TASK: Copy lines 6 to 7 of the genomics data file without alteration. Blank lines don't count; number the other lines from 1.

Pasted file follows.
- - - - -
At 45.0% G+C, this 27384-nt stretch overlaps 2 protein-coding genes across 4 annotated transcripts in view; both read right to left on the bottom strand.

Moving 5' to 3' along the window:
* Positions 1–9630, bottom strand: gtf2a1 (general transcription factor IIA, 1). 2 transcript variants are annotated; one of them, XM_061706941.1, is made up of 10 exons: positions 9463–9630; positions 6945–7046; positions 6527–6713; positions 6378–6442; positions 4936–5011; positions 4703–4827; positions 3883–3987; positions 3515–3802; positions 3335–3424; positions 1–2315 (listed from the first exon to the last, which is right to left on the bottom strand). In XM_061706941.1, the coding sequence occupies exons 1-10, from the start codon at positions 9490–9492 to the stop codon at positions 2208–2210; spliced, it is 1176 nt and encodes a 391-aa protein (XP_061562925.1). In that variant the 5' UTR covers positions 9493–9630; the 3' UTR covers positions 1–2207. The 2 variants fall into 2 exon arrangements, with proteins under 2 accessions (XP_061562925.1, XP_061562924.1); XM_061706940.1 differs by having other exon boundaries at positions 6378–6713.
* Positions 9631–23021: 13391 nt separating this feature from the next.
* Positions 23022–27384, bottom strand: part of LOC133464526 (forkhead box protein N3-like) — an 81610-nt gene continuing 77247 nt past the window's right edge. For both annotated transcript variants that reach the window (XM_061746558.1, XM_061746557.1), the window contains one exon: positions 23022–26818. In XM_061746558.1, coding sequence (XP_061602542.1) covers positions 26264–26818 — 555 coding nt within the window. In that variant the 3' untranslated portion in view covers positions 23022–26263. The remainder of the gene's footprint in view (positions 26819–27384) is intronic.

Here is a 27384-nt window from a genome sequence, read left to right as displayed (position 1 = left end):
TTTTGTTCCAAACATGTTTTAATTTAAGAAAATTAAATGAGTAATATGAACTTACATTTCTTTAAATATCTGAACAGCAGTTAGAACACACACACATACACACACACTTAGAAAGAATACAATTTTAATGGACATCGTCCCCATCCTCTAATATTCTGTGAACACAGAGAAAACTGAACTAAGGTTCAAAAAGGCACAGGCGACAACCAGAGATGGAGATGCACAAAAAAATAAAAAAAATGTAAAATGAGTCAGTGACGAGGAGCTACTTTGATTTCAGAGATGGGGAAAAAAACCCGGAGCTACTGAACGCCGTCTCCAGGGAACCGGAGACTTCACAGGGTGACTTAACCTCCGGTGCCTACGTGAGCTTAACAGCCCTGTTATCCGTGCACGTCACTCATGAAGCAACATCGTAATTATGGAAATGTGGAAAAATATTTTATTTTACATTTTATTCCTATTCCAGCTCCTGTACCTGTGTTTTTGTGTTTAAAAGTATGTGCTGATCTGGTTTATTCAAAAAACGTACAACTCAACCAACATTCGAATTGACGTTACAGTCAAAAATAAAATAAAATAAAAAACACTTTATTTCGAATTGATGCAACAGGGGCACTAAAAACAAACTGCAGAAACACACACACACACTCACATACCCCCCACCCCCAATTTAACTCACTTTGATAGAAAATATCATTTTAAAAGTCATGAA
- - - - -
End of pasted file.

Here is a 27384-nt window from a genome sequence, read left to right as displayed (position 1 = left end):
TTTTGTTCCAAACATGTTTTAATTTAAGAAAATTAAATGAGTAATATGAACTTACATTTCTTTAAATATCTGAACAGCAGTTAGAACACACACACATACACACACACTTAGAAAGAATACAATTTTAATGGACATCGTCCCCATCCTCTAATATTCTGTGAACACAGAGAAAACTGAACTAAGGTTCAAAAAGGCACAGGCGACAACCAGAGATGGAGATGCACAAAAAAATAAAAAAAATGTAAAATGAGTCAGTGACGAGGAGCTACTTTGATTTCAGAGATGGGGAAAAAAACCCGGAGCTACTGAACGCCGTCTCCAGGGAACCGGAGACTTCACAGGGTGACTTAACCTCCGGTGCCTACGTGAGCTTAACAGCCCTGTTATCCGTGCACGTCACTCATGAAGCAACATCGTAATTATGGAAATGTGGAAAAATATTTTATTTTACATTTTATTCCTATTCCAGCTCCTGTACCTGTGTTTTTGTGTTTAAAAGTATGTGCTGATCTGGTTTATTCAAAAAACGTACAACTCAACCAACATTCGAATTGACGTTACAGTCAAAAATAAAATAAAATAAAAAACACTTTATTTCGAATTGATGCAACAGGGGCACTAAAAACAAACTGCAGAAACACACACACACACTCACATACCCCCCACCCCCAATTTAACTCACTTTGATAGAAAATATCATTTTAAAAGTCATGAA